Young People in Post-conflict Northern Ireland: The Past Cannot be Changed, But the Future Can be De (BOK)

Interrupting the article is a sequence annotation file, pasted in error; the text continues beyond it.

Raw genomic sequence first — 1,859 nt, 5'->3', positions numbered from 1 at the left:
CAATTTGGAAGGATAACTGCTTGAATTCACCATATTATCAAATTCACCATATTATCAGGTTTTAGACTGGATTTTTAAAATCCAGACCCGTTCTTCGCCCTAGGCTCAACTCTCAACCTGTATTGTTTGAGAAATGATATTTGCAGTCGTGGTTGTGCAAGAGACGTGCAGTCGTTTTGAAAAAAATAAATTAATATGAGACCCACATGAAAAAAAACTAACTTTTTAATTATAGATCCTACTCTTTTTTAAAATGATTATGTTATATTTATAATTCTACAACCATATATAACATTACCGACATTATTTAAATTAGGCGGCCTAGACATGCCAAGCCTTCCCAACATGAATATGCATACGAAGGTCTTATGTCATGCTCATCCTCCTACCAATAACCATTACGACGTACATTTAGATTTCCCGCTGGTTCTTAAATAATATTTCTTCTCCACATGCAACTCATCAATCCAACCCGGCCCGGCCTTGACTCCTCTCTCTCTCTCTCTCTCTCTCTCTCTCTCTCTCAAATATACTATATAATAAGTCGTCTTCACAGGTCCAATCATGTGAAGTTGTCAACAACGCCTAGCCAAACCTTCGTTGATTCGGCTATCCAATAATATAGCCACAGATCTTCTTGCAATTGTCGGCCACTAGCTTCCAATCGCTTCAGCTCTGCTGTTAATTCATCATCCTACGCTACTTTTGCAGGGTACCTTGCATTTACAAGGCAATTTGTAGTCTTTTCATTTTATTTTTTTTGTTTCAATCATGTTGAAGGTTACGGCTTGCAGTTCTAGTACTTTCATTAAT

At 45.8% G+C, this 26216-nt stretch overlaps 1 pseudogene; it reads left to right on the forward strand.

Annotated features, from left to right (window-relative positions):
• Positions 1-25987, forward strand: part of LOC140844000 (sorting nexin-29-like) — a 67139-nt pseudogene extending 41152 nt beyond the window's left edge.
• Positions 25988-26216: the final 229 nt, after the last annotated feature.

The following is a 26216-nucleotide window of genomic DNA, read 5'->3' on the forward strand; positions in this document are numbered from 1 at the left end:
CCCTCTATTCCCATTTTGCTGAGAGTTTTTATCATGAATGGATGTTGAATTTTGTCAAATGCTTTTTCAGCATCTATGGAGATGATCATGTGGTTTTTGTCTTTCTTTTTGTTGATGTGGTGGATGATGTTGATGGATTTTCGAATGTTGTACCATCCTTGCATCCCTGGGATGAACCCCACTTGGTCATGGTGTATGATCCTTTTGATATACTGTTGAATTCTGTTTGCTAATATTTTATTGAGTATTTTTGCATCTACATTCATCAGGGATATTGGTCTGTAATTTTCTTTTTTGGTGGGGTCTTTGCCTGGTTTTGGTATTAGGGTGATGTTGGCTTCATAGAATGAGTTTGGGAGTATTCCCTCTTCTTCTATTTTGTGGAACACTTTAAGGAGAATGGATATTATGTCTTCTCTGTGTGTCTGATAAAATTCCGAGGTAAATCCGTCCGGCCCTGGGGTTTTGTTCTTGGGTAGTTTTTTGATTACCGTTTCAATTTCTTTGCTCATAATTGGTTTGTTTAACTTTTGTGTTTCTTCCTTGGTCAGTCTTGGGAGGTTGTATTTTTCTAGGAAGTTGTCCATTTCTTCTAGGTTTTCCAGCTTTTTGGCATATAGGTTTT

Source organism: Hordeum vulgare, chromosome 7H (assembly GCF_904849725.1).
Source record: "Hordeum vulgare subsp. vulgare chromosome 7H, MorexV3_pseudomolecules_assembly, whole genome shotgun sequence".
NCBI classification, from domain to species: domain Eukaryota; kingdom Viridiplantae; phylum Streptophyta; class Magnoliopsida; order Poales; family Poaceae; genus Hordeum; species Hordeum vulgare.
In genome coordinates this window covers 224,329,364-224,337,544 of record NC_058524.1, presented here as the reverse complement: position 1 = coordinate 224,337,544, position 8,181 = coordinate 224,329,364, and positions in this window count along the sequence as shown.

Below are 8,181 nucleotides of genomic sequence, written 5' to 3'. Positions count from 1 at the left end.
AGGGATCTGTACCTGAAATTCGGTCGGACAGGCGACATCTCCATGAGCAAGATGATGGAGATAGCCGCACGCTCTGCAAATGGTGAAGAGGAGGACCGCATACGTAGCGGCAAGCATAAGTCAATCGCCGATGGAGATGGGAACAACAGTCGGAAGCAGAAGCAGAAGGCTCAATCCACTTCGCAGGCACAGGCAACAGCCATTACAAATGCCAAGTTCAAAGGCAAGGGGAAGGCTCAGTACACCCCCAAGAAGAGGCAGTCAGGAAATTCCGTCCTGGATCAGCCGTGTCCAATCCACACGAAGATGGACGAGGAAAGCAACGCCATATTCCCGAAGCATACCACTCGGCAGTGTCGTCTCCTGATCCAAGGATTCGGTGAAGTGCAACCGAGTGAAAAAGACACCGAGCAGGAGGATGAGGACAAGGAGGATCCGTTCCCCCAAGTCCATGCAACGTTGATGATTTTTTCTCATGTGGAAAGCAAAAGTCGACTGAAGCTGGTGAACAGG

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As Northern Ireland's young people now come of age with no memories of the Troubles, and with all the same issues and opportunities as 'txt generation' young people elsewhere, this critically important resource is for anyone interested in a unique and crucial time in Northern Ireland; involved in or studying education, sociology, youth work, social work, community work, and political representation - whether in Northern Ireland, across the UK, Ireland or beyond."The Northern Ireland conflict has been one of the most thoroughly-researched conflicts in the world. So, what has this book to offer beyond what has already been said about Northern Ireland? We believe that the cessation of paramilitary violence opens up the opportunity to focus on issues affecting young people which in the past have been overlooked due to the sheer impact that the Northern Ireland conflict has had on the lives of people living here." - The editors.Written by leading authorities reflecting on a broad-based, holistic and participative survey of 16-year-olds over the first decade of post-conflict Northern Ireland, it contains: messages that readers can draw out when considering other post-conflict, segregated or troubled societies; voices of young people, particularly their frustration at those seeking to make a difference in one such 'headline' society too often approaching them with stereotypical assumptions; explanations of the worries that lie beyond such assumptions; explorations of the wishes for much the same things as young people elsewhere; and insight into how being 16 has changed across the first decade of the 'txt generation'. This multi-faceted study of young people's lives and communities is a reminder that making a difference requires us to work across all parts of their lives, not just on those issues that most powerfully present themselves. It is based on "The Young Life and Times" ("YLT") annual postal survey of approximately 2,000 16-year olds, which has been systematically collecting information since 1998. "YLT" is one of the key activities of ARK, a joint initiative by the two Northern Irish universities. Reliable, robust and ongoing, it monitors changes in attitudes and behaviour over time.The analysis and insight presented in this book go far beyond "YLT's" occasional short research updates and its raw data and results tables from the survey. This book offers fresh insight and analysis of young people's lives and times. It addresses not just what we expect to hear about when NI is being discussed: violence, sectarianism, faith-segregated schooling, cross-community contact, politics, peace process. But also: inward migration, mental health, suicide rates, bullying, pupil participation, sexual health, poverty, class, and how best to find out about these things in robust ways that involve young people in shaping the process. It also includes 'Is Anybody Listening?' - a prize-winning essay in a 2007 competition open to all Northern Ireland's 16-year-olds.